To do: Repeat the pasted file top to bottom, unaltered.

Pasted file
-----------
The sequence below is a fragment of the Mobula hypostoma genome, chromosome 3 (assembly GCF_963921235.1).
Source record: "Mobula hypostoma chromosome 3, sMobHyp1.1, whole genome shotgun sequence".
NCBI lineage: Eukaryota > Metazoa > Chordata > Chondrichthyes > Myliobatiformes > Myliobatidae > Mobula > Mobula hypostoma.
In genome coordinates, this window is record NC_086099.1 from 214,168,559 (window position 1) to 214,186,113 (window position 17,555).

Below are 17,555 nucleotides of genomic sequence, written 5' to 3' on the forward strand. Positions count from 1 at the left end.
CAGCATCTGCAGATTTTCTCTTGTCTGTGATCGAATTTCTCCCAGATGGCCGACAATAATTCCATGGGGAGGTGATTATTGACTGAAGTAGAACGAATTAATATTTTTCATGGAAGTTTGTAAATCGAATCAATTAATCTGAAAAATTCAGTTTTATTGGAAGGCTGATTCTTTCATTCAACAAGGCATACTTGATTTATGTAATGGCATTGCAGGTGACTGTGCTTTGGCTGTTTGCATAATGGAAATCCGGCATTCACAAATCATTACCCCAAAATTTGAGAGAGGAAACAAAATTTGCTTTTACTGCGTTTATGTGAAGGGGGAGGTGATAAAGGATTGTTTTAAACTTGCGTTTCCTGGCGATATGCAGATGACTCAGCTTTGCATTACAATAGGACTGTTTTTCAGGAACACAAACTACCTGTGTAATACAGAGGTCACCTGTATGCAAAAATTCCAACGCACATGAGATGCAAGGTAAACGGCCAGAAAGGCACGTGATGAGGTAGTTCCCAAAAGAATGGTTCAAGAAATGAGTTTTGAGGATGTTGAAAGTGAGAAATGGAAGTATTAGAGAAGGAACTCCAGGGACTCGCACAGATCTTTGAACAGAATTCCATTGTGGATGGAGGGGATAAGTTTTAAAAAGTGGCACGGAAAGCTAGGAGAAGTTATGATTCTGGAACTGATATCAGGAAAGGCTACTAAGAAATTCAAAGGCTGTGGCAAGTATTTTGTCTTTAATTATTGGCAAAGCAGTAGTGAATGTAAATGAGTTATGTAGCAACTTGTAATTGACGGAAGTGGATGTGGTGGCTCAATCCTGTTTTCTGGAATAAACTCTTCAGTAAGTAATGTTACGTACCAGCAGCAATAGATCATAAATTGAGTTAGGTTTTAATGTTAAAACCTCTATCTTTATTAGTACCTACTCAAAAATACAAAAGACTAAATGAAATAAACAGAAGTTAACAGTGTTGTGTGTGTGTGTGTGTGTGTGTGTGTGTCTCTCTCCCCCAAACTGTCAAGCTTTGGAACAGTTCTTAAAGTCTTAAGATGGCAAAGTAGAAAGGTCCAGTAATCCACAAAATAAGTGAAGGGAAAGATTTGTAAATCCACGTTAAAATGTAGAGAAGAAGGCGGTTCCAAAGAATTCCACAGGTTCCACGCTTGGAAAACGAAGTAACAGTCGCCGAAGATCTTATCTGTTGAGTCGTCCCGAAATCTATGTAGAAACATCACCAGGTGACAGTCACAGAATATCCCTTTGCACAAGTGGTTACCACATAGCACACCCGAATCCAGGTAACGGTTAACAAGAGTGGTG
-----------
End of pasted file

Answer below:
The sequence below is a fragment of the Mobula hypostoma genome, chromosome 3 (assembly GCF_963921235.1).
Source record: "Mobula hypostoma chromosome 3, sMobHyp1.1, whole genome shotgun sequence".
NCBI lineage: Eukaryota > Metazoa > Chordata > Chondrichthyes > Myliobatiformes > Myliobatidae > Mobula > Mobula hypostoma.
In genome coordinates, this window is record NC_086099.1 from 214,168,559 (window position 1) to 214,186,113 (window position 17,555).

Below are 17,555 nucleotides of genomic sequence, written 5' to 3' on the forward strand. Positions count from 1 at the left end.
CAGCATCTGCAGATTTTCTCTTGTCTGTGATCGAATTTCTCCCAGATGGCCGACAATAATTCCATGGGGAGGTGATTATTGACTGAAGTAGAACGAATTAATATTTTTCATGGAAGTTTGTAAATCGAATCAATTAATCTGAAAAATTCAGTTTTATTGGAAGGCTGATTCTTTCATTCAACAAGGCATACTTGATTTATGTAATGGCATTGCAGGTGACTGTGCTTTGGCTGTTTGCATAATGGAAATCCGGCATTCACAAATCATTACCCCAAAATTTGAGAGAGGAAACAAAATTTGCTTTTACTGCGTTTATGTGAAGGGGGAGGTGATAAAGGATTGTTTTAAACTTGCGTTTCCTGGCGATATGCAGATGACTCAGCTTTGCATTACAATAGGACTGTTTTTCAGGAACACAAACTACCTGTGTAATACAGAGGTCACCTGTATGCAAAAATTCCAACGCACATGAGATGCAAGGTAAACGGCCAGAAAGGCACGTGATGAGGTAGTTCCCAAAAGAATGGTTCAAGAAATGAGTTTTGAGGATGTTGAAAGTGAGAAATGGAAGTATTAGAGAAGGAACTCCAGGGACTCGCACAGATCTTTGAACAGAATTCCATTGTGGATGGAGGGGATAAGTTTTAAAAAGTGGCACGGAAAGCTAGGAGAAGTTATGATTCTGGAACTGATATCAGGAAAGGCTACTAAGAAATTCAAAGGCTGTGGCAAGTATTTTGTCTTTAATTATTGGCAAAGCAGTAGTGAATGTAAATGAGTTATGTAGCAACTTGTAATTGACGGAAGTGGATGTGGTGGCTCAATCCTGTTTTCTGGAATAAACTCTTCAGTAAGTAATGTTACGTACCAGCAGCAATAGATCATAAATTGAGTTAGGTTTTAATGTTAAAACCTCTATCTTTATTAGTACCTACTCAAAAATACAAAAGACTAAATGAAATAAACAGAAGTTAACAGTGTTGTGTGTGTGTGTGTGTGTGTGTGTGTGTCTCTCTCCCCCAAACTGTCAAGCTTTGGAACAGTTCTTAAAGTCTTAAGATGGCAAAGTAGAAAGGTCCAGTAATCCACAAAATAAGTGAAGGGAAAGATTTGTAAATCCACGTTAAAATGTAGAGAAGAAGGCGGTTCCAAAGAATTCCACAGGTTCCACGCTTGGAAAACGAAGTAACAGTCGCCGAAGATCTTATCTGTTGAGTCGTCCCGAAATCTATGTAGAAACATCACCAGGTGACAGTCACAGAATATCCCTTTGCACAAGTGGTTACCACATAGCACACCCGAATCCAGGTAACGGTTAACAAGAGTGGTG